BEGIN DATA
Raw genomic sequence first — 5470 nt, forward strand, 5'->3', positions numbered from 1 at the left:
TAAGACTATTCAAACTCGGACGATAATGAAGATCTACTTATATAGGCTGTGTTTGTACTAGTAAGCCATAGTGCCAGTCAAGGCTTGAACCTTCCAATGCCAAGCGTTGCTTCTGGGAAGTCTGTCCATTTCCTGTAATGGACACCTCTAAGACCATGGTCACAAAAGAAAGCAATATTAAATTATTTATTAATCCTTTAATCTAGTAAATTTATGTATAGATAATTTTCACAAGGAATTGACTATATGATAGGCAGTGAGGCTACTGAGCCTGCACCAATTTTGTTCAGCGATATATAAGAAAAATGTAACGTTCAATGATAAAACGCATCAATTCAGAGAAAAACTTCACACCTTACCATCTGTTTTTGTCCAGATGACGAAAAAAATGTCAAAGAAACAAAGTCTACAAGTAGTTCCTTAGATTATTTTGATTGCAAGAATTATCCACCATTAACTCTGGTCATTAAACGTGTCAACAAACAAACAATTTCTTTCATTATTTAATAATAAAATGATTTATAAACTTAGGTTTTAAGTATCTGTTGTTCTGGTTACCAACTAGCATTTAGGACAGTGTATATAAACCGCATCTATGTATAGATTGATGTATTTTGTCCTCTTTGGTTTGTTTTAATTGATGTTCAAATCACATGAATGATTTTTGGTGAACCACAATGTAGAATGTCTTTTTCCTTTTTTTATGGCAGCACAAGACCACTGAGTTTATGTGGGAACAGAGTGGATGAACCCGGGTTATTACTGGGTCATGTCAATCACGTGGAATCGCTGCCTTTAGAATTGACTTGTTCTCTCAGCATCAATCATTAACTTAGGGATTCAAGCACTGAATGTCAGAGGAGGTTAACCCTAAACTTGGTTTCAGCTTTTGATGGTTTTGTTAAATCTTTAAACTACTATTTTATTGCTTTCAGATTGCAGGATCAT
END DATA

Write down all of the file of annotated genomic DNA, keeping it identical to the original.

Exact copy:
Raw genomic sequence first — 5470 nt, forward strand, 5'->3', positions numbered from 1 at the left:
TAAGACTATTCAAACTCGGACGATAATGAAGATCTACTTATATAGGCTGTGTTTGTACTAGTAAGCCATAGTGCCAGTCAAGGCTTGAACCTTCCAATGCCAAGCGTTGCTTCTGGGAAGTCTGTCCATTTCCTGTAATGGACACCTCTAAGACCATGGTCACAAAAGAAAGCAATATTAAATTATTTATTAATCCTTTAATCTAGTAAATTTATGTATAGATAATTTTCACAAGGAATTGACTATATGATAGGCAGTGAGGCTACTGAGCCTGCACCAATTTTGTTCAGCGATATATAAGAAAAATGTAACGTTCAATGATAAAACGCATCAATTCAGAGAAAAACTTCACACCTTACCATCTGTTTTTGTCCAGATGACGAAAAAAATGTCAAAGAAACAAAGTCTACAAGTAGTTCCTTAGATTATTTTGATTGCAAGAATTATCCACCATTAACTCTGGTCATTAAACGTGTCAACAAACAAACAATTTCTTTCATTATTTAATAATAAAATGATTTATAAACTTAGGTTTTAAGTATCTGTTGTTCTGGTTACCAACTAGCATTTAGGACAGTGTATATAAACCGCATCTATGTATAGATTGATGTATTTTGTCCTCTTTGGTTTGTTTTAATTGATGTTCAAATCACATGAATGATTTTTGGTGAACCACAATGTAGAATGTCTTTTTCCTTTTTTTATGGCAGCACAAGACCACTGAGTTTATGTGGGAACAGAGTGGATGAACCCGGGTTATTACTGGGTCATGTCAATCACGTGGAATCGCTGCCTTTAGAATTGACTTGTTCTCTCAGCATCAATCATTAACTTAGGGATTCAAGCACTGAATGTCAGAGGAGGTTAACCCTAAACTTGGTTTCAGCTTTTGATGGTTTTGTTAAATCTTTAAACTACTATTTTATTGCTTTCAGATTGCAGGATCAT